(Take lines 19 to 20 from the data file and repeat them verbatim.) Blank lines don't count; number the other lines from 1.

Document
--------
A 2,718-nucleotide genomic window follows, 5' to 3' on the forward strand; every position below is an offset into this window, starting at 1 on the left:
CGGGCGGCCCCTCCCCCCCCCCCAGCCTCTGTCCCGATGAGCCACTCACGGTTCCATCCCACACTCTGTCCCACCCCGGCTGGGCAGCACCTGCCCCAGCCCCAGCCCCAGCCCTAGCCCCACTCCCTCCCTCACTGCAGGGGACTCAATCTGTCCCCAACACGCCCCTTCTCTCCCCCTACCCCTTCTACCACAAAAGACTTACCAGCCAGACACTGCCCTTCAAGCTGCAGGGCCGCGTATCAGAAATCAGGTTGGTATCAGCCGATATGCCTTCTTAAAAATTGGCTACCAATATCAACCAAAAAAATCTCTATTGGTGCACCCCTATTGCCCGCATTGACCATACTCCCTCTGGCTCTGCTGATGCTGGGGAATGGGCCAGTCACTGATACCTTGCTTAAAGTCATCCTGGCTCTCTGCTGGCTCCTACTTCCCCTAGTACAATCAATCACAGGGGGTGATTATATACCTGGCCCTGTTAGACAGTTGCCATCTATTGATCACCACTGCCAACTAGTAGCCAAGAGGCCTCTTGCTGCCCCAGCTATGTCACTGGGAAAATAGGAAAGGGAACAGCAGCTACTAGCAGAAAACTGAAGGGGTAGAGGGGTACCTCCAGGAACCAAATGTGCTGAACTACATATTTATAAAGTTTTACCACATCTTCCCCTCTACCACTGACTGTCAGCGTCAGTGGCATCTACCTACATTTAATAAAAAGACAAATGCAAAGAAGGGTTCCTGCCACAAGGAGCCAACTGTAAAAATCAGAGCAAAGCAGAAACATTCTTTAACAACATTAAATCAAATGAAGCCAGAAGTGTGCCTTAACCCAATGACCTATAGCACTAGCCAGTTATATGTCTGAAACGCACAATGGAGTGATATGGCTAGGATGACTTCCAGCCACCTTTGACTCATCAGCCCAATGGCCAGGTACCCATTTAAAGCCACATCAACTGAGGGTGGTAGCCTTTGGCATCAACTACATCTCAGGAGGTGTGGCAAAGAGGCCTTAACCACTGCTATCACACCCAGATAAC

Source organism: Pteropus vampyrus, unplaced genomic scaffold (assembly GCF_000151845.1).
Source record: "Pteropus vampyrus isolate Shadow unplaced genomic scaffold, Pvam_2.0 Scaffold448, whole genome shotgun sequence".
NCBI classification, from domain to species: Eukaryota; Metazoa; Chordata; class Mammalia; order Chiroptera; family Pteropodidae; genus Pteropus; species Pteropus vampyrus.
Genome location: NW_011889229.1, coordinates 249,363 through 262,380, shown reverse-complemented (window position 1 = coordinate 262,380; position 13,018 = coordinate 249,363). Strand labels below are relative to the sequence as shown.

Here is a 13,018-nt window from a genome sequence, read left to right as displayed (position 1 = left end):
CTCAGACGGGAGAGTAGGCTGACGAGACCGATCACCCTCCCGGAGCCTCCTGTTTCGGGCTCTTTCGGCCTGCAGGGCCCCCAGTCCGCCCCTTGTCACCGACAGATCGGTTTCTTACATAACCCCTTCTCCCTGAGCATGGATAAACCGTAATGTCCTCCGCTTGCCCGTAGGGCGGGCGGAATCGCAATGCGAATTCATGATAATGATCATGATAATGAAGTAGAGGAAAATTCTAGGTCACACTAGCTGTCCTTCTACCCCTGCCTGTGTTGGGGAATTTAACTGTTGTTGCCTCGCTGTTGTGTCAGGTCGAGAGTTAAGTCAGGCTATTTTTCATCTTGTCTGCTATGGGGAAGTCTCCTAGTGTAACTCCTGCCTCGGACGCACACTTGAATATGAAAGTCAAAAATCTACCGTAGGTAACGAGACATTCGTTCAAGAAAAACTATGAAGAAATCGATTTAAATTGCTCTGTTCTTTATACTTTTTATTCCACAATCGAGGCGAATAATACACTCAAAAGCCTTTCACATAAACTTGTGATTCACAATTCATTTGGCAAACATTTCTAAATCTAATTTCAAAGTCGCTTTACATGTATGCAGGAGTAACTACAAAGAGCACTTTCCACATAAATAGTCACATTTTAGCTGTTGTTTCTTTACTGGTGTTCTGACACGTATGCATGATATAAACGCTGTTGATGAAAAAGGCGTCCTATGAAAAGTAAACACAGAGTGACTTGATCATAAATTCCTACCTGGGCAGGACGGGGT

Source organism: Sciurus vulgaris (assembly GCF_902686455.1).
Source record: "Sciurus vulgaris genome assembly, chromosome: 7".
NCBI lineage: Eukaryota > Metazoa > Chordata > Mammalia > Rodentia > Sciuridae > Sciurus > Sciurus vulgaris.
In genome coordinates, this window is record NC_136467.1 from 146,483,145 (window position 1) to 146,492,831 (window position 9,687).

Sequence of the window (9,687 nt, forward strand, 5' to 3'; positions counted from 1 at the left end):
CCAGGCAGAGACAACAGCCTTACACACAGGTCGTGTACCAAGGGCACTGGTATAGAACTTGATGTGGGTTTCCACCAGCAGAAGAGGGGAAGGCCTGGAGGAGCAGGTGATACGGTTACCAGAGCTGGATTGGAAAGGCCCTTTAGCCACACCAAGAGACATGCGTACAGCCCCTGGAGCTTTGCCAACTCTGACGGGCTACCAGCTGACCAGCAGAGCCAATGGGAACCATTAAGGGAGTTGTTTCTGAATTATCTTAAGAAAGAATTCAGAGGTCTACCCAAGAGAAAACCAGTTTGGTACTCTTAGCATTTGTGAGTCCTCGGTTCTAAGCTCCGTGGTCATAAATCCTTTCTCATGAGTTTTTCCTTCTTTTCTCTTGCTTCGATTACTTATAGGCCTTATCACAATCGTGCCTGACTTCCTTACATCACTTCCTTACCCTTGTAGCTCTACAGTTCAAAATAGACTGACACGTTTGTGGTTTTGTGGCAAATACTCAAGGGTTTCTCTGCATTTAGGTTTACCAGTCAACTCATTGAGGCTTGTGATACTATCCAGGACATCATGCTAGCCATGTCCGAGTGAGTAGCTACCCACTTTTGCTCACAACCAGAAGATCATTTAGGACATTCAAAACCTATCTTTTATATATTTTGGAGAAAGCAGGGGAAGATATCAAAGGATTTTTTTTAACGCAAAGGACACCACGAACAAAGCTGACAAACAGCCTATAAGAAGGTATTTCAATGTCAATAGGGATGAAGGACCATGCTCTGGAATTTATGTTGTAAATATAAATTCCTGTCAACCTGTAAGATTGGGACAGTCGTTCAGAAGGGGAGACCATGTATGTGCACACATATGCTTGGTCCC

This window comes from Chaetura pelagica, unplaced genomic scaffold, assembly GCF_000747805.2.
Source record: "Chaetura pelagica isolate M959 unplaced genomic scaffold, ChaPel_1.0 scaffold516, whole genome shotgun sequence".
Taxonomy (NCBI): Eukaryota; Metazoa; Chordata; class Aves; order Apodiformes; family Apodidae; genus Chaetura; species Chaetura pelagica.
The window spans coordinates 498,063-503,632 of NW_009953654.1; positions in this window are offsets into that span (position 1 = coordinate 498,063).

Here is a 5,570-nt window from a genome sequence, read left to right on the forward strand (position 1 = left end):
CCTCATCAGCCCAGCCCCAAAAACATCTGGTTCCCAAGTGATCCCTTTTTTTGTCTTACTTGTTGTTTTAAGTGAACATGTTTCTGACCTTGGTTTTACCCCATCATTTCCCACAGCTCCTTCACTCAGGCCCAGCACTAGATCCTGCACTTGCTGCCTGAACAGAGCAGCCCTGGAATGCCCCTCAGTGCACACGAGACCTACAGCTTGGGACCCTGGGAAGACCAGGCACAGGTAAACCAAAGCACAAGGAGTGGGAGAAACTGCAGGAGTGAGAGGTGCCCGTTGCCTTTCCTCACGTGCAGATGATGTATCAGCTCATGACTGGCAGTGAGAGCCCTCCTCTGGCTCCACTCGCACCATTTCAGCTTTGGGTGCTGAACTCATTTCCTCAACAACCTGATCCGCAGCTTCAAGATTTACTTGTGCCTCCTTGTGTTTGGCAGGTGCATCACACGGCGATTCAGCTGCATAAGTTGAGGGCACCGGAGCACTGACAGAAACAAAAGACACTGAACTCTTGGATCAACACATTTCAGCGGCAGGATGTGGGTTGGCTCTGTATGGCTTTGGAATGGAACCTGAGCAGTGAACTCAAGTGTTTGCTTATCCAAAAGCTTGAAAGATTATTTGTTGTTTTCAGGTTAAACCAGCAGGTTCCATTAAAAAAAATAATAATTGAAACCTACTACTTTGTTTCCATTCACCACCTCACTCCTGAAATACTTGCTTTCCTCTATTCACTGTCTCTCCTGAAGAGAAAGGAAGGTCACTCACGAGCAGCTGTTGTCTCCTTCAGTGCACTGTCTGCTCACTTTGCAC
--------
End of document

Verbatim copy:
Here is a 5,570-nt window from a genome sequence, read left to right on the forward strand (position 1 = left end):
CCTCATCAGCCCAGCCCCAAAAACATCTGGTTCCCAAGTGATCCCTTTTTTTGTCTTACTTGTTGTTTTAAGTGAACATGTTTCTGACCTTGGTTTTACCCCATCATTTCCCACAGCTCCTTCACTCAGGCCCAGCACTAGATCCTGCACTTGCTGCCTGAACAGAGCAGCCCTGGAATGCCCCTCAGTGCACACGAGACCTACAGCTTGGGACCCTGGGAAGACCAGGCACAGGTAAACCAAAGCACAAGGAGTGGGAGAAACTGCAGGAGTGAGAGGTGCCCGTTGCCTTTCCTCACGTGCAGATGATGTATCAGCTCATGACTGGCAGTGAGAGCCCTCCTCTGGCTCCACTCGCACCATTTCAGCTTTGGGTGCTGAACTCATTTCCTCAACAACCTGATCCGCAGCTTCAAGATTTACTTGTGCCTCCTTGTGTTTGGCAGGTGCATCACACGGCGATTCAGCTGCATAAGTTGAGGGCACCGGAGCACTGACAGAAACAAAAGACACTGAACTCTTGGATCAACACATTTCAGCGGCAGGATGTGGGTTGGCTCTGTATGGCTTTGGAATGGAACCTGAGCAGTGAACTCAAGTGTTTGCTTATCCAAAAGCTTGAAAGATTATTTGTTGTTTTCAGGTTAAACCAGCAGGTTCCATTAAAAAAAATAATAATTGAAACCTACTACTTTGTTTCCATTCACCACCTCACTCCTGAAATACTTGCTTTCCTCTATTCACTGTCTCTCCTGAAGAGAAAGGAAGGTCACTCACGAGCAGCTGTTGTCTCCTTCAGTGCACTGTCTGCTCACTTTGCAC